show image

Uber hack throws light on GDPR powers

While your personal data might not be safe in Uber's hands (or steering wheel), users can seek solace in the emerging power of the new data protection rules, writes Jonathan Neumann

Uber has spent the last several years living up to its name. The most successful of Silicon Valley unicorns, the taxi app enjoys worldwide name recognition and popularity. But it has also been beset by hugely damaging sexual harassment claims and multiple executive resignations and dismissals, and has been challenged or banned in several European countries – including Italy, Denmark, Hungary and Bulgaria – as well as in China, Taiwan and elsewhere.

In the UK, Uber is mounting legal battles on at least two fronts: appealing its licence withdrawal in London and also a decision by an employment tribunal that its drivers are not contractors but workers (and are therefore entitled to additional rights and protections). Meanwhile, the EU’s highest court is deliberating over whether Uber is a transport company or a digital platform – and therefore how to regulate it. There’s more than one reason gig companies are called disruptors.

But Uber has most recently been diminished by yet another scandal – one that actually happened a while ago and that was only made public in November. In October 2016, a 20 year old living at home with his mother hacked the tech giant and stole the personal data of 57 million users, including 600,000 drivers in the United States. He then dropped Uber an email to let them know.

Rather than call the cops, alert the attorney general, and tell its drivers and customers about the hack, Uber reportedly decided to pay the ransom, and do what it could to ensure the stolen data would not be used.

So how can consumers of products like Uber’s comfort themselves that their personal data is secure?

The European Union thinks it has an answer. The General Data Protection Regulation, or GDPR, is coming into force in the UK and across the EU on 25 May 2018 (and will survive Brexit). The GDPR strengthens existing data protection law – including by codifying the so-called 'right to be forgotten'.

Obligations of data security and notification of breaches are also bolstered by the GDPR. This is relevant not only to ordinary users of Uber or consumers of legal and financial services, but also, for instance, to HNWs who have to disclose beneficial ownership information under money laundering rules and who want that data to remain confidential.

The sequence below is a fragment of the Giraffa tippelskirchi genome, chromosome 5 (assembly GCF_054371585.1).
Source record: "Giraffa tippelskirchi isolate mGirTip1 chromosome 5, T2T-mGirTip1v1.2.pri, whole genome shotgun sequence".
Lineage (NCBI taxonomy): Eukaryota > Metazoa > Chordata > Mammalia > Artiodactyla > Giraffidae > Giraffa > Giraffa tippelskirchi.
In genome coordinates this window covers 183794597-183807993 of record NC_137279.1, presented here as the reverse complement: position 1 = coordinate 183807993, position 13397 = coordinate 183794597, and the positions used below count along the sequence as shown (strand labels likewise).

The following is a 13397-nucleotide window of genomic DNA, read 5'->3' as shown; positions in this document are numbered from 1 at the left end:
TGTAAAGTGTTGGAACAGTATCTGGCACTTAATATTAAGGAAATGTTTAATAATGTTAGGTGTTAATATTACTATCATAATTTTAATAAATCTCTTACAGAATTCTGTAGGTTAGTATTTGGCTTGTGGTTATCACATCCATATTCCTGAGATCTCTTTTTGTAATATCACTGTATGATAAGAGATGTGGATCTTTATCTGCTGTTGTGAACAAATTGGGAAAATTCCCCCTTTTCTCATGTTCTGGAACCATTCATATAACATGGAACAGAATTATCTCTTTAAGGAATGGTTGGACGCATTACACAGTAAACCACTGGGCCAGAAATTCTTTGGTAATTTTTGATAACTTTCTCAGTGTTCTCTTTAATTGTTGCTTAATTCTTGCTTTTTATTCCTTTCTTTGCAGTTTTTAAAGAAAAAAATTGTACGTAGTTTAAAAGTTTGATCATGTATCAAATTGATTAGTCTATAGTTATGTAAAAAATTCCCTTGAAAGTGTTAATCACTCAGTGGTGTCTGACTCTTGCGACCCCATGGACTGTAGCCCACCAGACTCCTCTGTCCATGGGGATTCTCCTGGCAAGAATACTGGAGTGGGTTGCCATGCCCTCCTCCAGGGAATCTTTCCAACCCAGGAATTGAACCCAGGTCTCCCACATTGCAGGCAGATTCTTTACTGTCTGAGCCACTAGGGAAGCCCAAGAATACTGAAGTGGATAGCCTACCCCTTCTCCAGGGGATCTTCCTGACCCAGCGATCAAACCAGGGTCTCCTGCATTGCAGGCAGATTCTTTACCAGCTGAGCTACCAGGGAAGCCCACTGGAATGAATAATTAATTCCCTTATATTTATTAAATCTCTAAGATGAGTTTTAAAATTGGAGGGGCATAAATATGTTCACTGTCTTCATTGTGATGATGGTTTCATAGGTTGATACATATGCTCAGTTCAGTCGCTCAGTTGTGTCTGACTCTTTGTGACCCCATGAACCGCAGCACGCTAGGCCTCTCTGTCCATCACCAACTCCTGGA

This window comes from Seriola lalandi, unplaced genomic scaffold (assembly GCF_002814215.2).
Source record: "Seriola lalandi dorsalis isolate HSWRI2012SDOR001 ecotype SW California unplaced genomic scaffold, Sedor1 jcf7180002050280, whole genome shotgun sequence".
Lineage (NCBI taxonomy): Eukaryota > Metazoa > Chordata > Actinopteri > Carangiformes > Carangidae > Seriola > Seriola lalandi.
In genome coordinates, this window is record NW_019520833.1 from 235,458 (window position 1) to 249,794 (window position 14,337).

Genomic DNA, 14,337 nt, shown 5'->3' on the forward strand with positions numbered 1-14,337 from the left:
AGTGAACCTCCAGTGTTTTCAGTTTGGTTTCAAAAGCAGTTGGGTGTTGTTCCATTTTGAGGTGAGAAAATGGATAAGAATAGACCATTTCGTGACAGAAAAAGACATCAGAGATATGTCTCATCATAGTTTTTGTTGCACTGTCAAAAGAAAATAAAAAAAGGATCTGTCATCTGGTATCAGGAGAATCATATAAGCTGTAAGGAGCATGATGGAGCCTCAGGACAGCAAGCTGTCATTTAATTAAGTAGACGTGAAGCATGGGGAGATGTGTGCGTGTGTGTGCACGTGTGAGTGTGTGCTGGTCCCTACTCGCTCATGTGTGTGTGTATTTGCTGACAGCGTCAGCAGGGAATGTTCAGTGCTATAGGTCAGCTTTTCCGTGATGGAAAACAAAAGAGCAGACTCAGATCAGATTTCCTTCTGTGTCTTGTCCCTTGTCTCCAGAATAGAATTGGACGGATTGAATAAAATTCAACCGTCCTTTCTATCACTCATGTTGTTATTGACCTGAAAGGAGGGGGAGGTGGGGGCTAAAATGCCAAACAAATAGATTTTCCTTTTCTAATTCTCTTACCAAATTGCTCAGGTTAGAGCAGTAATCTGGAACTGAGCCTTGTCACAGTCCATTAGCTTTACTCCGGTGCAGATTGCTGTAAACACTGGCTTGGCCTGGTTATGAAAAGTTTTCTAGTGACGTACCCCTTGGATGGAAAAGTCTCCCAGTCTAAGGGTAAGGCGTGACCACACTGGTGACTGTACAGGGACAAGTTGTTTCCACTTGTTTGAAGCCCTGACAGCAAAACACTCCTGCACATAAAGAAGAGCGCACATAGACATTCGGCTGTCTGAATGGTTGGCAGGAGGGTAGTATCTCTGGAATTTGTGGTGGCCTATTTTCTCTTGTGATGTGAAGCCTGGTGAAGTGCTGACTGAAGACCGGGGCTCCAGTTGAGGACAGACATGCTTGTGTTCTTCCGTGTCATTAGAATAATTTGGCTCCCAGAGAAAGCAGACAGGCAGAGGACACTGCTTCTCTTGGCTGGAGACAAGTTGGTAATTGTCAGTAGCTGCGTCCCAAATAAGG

A personal data breach can be a breach that leads to the disclosure of, or access to, that data by someone not authorised to have it, or to the loss of access to, or destruction of, the data, or to an alteration of the data.

Those holding or using your data will have to notify their industry’s supervisory authority of the data breach, and must also notify you if the breach is 'likely to result in a high risk to the rights and freedoms' of the subject of the data (which is you!). What exactly 'high risk' means – and what (confusingly) makes a high risk 'likely' – are not totally clear as yet.

But the gargantuan fines the GDPR imposes on those who do not comply with its provisions (in some cases up to 4 per cent of a company’s global turnover) and the invitation to subjects of a data breach to sue for material and even non-material damage, will cause those holding and using your data to tread (or drive) a lot more carefully.

Whether or not the GDPR has struck the right balance between protecting consumers and overburdening service providers remains to be seen. But soon you’ll be able to order a cab with the confidence that your data has some powerful friends.

Jonathan Neumann works at boutique private wealth law firm Maurice Turnor Gardner LLP